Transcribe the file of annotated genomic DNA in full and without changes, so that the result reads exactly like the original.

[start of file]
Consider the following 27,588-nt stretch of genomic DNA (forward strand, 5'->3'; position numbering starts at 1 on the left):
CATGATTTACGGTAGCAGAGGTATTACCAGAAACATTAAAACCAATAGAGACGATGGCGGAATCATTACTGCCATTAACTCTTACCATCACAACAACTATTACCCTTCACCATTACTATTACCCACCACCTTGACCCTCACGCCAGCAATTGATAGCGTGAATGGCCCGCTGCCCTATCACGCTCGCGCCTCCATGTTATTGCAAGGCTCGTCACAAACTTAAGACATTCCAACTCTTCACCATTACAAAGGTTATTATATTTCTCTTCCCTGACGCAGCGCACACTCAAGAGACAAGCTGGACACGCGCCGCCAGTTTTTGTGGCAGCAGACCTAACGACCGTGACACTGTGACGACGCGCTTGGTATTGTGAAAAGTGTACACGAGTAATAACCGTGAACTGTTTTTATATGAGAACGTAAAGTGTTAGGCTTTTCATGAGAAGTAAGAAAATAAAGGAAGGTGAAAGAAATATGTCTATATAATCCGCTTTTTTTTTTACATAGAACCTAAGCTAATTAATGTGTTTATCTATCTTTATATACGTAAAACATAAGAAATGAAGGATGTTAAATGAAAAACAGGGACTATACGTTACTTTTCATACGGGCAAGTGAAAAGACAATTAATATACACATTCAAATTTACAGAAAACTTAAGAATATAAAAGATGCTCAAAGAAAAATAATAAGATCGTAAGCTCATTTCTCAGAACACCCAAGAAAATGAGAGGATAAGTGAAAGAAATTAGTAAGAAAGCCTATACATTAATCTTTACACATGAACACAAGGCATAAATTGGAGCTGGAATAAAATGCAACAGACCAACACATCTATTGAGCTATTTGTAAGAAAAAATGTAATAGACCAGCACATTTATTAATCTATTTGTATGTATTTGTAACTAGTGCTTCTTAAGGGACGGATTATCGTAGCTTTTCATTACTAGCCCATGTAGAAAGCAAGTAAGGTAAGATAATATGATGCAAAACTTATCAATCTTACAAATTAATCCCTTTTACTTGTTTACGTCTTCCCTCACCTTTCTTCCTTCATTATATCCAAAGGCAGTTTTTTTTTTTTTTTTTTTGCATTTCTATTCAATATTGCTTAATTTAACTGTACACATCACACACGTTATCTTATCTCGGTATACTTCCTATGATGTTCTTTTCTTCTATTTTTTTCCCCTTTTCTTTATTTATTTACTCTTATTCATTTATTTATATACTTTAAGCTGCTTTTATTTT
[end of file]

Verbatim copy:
Consider the following 27,588-nt stretch of genomic DNA (forward strand, 5'->3'; position numbering starts at 1 on the left):
CATGATTTACGGTAGCAGAGGTATTACCAGAAACATTAAAACCAATAGAGACGATGGCGGAATCATTACTGCCATTAACTCTTACCATCACAACAACTATTACCCTTCACCATTACTATTACCCACCACCTTGACCCTCACGCCAGCAATTGATAGCGTGAATGGCCCGCTGCCCTATCACGCTCGCGCCTCCATGTTATTGCAAGGCTCGTCACAAACTTAAGACATTCCAACTCTTCACCATTACAAAGGTTATTATATTTCTCTTCCCTGACGCAGCGCACACTCAAGAGACAAGCTGGACACGCGCCGCCAGTTTTTGTGGCAGCAGACCTAACGACCGTGACACTGTGACGACGCGCTTGGTATTGTGAAAAGTGTACACGAGTAATAACCGTGAACTGTTTTTATATGAGAACGTAAAGTGTTAGGCTTTTCATGAGAAGTAAGAAAATAAAGGAAGGTGAAAGAAATATGTCTATATAATCCGCTTTTTTTTTTACATAGAACCTAAGCTAATTAATGTGTTTATCTATCTTTATATACGTAAAACATAAGAAATGAAGGATGTTAAATGAAAAACAGGGACTATACGTTACTTTTCATACGGGCAAGTGAAAAGACAATTAATATACACATTCAAATTTACAGAAAACTTAAGAATATAAAAGATGCTCAAAGAAAAATAATAAGATCGTAAGCTCATTTCTCAGAACACCCAAGAAAATGAGAGGATAAGTGAAAGAAATTAGTAAGAAAGCCTATACATTAATCTTTACACATGAACACAAGGCATAAATTGGAGCTGGAATAAAATGCAACAGACCAACACATCTATTGAGCTATTTGTAAGAAAAAATGTAATAGACCAGCACATTTATTAATCTATTTGTATGTATTTGTAACTAGTGCTTCTTAAGGGACGGATTATCGTAGCTTTTCATTACTAGCCCATGTAGAAAGCAAGTAAGGTAAGATAATATGATGCAAAACTTATCAATCTTACAAATTAATCCCTTTTACTTGTTTACGTCTTCCCTCACCTTTCTTCCTTCATTATATCCAAAGGCAGTTTTTTTTTTTTTTTTTTTGCATTTCTATTCAATATTGCTTAATTTAACTGTACACATCACACACGTTATCTTATCTCGGTATACTTCCTATGATGTTCTTTTCTTCTATTTTTTTCCCCTTTTCTTTATTTATTTACTCTTATTCATTTATTTATATACTTTAAGCTGCTTTTATTTT